2.10 Exit access ventilation 2.10.1 Natural ventilation 2.10.2 Mechanical ventilation 2.11 Exit Discharge Lobby 2.12 Exit marking The exit sign with arrow indicating the way to the escape route shall be provided at a suitable height from the floor level on the wall and shall be illuminated by electric light connected to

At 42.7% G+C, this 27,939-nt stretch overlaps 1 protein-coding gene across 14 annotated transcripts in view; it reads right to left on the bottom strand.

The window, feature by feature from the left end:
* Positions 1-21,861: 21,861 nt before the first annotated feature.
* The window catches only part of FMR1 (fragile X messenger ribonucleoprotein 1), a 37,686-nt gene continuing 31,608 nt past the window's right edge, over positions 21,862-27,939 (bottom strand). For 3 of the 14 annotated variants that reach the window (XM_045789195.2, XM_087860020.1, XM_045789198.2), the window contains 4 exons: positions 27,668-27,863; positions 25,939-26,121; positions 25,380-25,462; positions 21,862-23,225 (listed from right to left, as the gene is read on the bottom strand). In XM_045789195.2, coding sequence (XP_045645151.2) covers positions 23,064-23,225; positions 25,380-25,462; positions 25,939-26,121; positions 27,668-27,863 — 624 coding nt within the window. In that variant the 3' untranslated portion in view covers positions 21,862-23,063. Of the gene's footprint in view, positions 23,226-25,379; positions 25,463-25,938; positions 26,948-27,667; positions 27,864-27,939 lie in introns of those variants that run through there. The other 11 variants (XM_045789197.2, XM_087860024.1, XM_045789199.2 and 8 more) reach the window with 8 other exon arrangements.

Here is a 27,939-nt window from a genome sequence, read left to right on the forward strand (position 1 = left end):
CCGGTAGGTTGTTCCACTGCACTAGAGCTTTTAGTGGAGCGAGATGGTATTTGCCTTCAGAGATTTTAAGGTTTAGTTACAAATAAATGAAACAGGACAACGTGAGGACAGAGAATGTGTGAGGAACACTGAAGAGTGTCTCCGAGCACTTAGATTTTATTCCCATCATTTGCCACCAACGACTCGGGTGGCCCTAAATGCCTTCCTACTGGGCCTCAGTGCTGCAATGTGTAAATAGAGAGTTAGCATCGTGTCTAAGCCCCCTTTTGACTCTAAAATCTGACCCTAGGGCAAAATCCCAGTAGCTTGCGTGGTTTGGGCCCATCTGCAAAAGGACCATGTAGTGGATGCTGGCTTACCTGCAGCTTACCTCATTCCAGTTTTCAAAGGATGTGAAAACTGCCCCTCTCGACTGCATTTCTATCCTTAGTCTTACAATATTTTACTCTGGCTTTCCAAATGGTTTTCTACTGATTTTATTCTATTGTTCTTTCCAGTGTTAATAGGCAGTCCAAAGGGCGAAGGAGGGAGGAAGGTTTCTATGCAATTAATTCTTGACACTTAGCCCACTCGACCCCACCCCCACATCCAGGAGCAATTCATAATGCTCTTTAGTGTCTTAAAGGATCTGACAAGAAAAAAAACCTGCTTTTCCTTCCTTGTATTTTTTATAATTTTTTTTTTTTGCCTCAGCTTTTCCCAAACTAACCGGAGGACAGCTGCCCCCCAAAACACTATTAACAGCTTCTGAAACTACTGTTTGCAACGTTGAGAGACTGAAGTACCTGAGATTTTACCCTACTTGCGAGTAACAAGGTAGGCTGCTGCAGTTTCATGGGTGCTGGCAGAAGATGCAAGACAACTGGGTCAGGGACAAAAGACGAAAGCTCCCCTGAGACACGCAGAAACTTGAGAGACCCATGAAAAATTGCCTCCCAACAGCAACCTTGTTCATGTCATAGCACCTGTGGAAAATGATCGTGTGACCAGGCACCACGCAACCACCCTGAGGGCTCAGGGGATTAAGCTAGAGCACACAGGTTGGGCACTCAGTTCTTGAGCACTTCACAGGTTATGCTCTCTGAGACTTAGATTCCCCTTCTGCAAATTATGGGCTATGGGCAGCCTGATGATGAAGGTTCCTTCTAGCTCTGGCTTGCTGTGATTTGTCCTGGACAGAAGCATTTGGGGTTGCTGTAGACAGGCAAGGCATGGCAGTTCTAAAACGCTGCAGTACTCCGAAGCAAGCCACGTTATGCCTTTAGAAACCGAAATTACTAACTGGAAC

corridor circuits. All exit way marking signs should be flush with the wall and so designed that no mechanical damage shall occur to them due to moving of furniture or other heavy equipments. Further, all landings of floor shall have floor indicating boards prominently indicating the number of floor as per bye-laws. The floor indication board shall be placed on the wall immediately facing the flight of stairs and nearest to the landing. It shall be of size not less than 0.5 m x 0.5 m. 2.12.1 Type 2.12.2 Size 2.12.3 Placement 2.13 Illumination That part of emergency lighting which is provided to ensure that the escape route is illuminated at all material times, for example, at all times when persons are on the premises, or at times the main lighting is not available, either for the whole building or for the escape routes. The floors of areas covered for the means of exit shall be illuminated to values not less than 1 ft candle (10 LUX) at floor level. In auditoriums, theatres, concert halls and such other places of assembly, the illumination of floor exit/access maybe reduced during period of performances to values not less than 1/5 ft candle (2 lux). According to NFPA 101, for the purposes of Illumination of means of egress, exit access shall include only designated stairs, aisles, corridors, ramps, escalators, and passageways leading to an exit. For the purposes of this requirement, exit discharge shall include only designated stairs, aisles, corridors, ramps, escalators, walkways, and exit passageways leading to a public way. Illumination of means of egress shall be continuous during the time that the conditions of occupancy require that the means of egress be available for use. Artificial lighting shall be employed at such locations and for such periods of time as are necessary to maintain the illumination to the minimum criteria values herein specified. Automatic, motion sensortype lighting switches shall be permitted within the means of egress, provided that the switch controllers are equipped for fail-safe operation, the illumination timers are set for a minimum 15minute duration, and the motion sensor is activated by any occupant movement in the area served by the lighting units.